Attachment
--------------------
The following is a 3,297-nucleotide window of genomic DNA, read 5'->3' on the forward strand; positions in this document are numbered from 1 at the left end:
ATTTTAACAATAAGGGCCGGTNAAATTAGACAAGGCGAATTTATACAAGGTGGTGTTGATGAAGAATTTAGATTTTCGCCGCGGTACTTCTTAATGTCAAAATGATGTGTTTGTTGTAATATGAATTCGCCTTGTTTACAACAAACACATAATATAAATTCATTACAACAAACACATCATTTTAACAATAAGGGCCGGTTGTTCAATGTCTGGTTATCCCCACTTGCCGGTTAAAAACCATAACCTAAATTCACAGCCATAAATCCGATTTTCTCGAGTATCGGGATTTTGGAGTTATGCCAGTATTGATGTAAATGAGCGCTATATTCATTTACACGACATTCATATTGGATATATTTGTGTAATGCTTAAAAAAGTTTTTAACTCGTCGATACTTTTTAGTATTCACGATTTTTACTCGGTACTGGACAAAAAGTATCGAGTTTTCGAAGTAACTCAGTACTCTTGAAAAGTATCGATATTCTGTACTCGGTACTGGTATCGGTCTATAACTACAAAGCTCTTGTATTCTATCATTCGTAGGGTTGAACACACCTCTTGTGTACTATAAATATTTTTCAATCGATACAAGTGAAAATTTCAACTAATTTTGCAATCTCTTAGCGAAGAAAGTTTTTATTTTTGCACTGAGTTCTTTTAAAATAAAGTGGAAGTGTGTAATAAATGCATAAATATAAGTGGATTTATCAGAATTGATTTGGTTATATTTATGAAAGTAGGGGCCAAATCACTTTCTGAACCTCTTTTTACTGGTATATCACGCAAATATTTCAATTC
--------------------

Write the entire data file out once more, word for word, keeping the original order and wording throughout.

The following is a 3,297-nucleotide window of genomic DNA, read 5'->3' on the forward strand; positions in this document are numbered from 1 at the left end:
ATTTTAACAATAAGGGCCGGTNAAATTAGACAAGGCGAATTTATACAAGGTGGTGTTGATGAAGAATTTAGATTTTCGCCGCGGTACTTCTTAATGTCAAAATGATGTGTTTGTTGTAATATGAATTCGCCTTGTTTACAACAAACACATAATATAAATTCATTACAACAAACACATCATTTTAACAATAAGGGCCGGTTGTTCAATGTCTGGTTATCCCCACTTGCCGGTTAAAAACCATAACCTAAATTCACAGCCATAAATCCGATTTTCTCGAGTATCGGGATTTTGGAGTTATGCCAGTATTGATGTAAATGAGCGCTATATTCATTTACACGACATTCATATTGGATATATTTGTGTAATGCTTAAAAAAGTTTTTAACTCGTCGATACTTTTTAGTATTCACGATTTTTACTCGGTACTGGACAAAAAGTATCGAGTTTTCGAAGTAACTCAGTACTCTTGAAAAGTATCGATATTCTGTACTCGGTACTGGTATCGGTCTATAACTACAAAGCTCTTGTATTCTATCATTCGTAGGGTTGAACACACCTCTTGTGTACTATAAATATTTTTCAATCGATACAAGTGAAAATTTCAACTAATTTTGCAATCTCTTAGCGAAGAAAGTTTTTATTTTTGCACTGAGTTCTTTTAAAATAAAGTGGAAGTGTGTAATAAATGCATAAATATAAGTGGATTTATCAGAATTGATTTGGTTATATTTATGAAAGTAGGGGCCAAATCACTTTCTGAACCTCTTTTTACTGGTATATCACGCAAATATTTCAATTC